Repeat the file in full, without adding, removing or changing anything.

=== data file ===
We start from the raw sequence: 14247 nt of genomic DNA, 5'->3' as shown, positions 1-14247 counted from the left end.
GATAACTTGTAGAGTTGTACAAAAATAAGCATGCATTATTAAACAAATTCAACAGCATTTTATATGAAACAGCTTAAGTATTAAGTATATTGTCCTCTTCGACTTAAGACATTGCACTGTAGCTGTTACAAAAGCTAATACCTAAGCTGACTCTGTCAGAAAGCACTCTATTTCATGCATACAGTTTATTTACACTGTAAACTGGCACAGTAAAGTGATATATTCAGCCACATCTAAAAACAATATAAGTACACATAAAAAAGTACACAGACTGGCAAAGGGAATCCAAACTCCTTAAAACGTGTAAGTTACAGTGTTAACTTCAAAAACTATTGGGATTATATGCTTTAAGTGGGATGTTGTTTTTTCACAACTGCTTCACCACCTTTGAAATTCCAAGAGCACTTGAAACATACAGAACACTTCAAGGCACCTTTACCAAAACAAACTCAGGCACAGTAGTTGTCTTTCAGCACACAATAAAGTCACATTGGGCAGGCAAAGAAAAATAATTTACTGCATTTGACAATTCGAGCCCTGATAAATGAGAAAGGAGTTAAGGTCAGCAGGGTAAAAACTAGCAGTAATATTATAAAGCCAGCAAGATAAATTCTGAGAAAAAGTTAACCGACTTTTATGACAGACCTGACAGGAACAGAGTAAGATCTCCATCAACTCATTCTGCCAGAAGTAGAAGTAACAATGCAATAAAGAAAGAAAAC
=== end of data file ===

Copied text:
We start from the raw sequence: 14247 nt of genomic DNA, 5'->3' as shown, positions 1-14247 counted from the left end.
GATAACTTGTAGAGTTGTACAAAAATAAGCATGCATTATTAAACAAATTCAACAGCATTTTATATGAAACAGCTTAAGTATTAAGTATATTGTCCTCTTCGACTTAAGACATTGCACTGTAGCTGTTACAAAAGCTAATACCTAAGCTGACTCTGTCAGAAAGCACTCTATTTCATGCATACAGTTTATTTACACTGTAAACTGGCACAGTAAAGTGATATATTCAGCCACATCTAAAAACAATATAAGTACACATAAAAAAGTACACAGACTGGCAAAGGGAATCCAAACTCCTTAAAACGTGTAAGTTACAGTGTTAACTTCAAAAACTATTGGGATTATATGCTTTAAGTGGGATGTTGTTTTTTCACAACTGCTTCACCACCTTTGAAATTCCAAGAGCACTTGAAACATACAGAACACTTCAAGGCACCTTTACCAAAACAAACTCAGGCACAGTAGTTGTCTTTCAGCACACAATAAAGTCACATTGGGCAGGCAAAGAAAAATAATTTACTGCATTTGACAATTCGAGCCCTGATAAATGAGAAAGGAGTTAAGGTCAGCAGGGTAAAAACTAGCAGTAATATTATAAAGCCAGCAAGATAAATTCTGAGAAAAAGTTAACCGACTTTTATGACAGACCTGACAGGAACAGAGTAAGATCTCCATCAACTCATTCTGCCAGAAGTAGAAGTAACAATGCAATAAAGAAAGAAAAC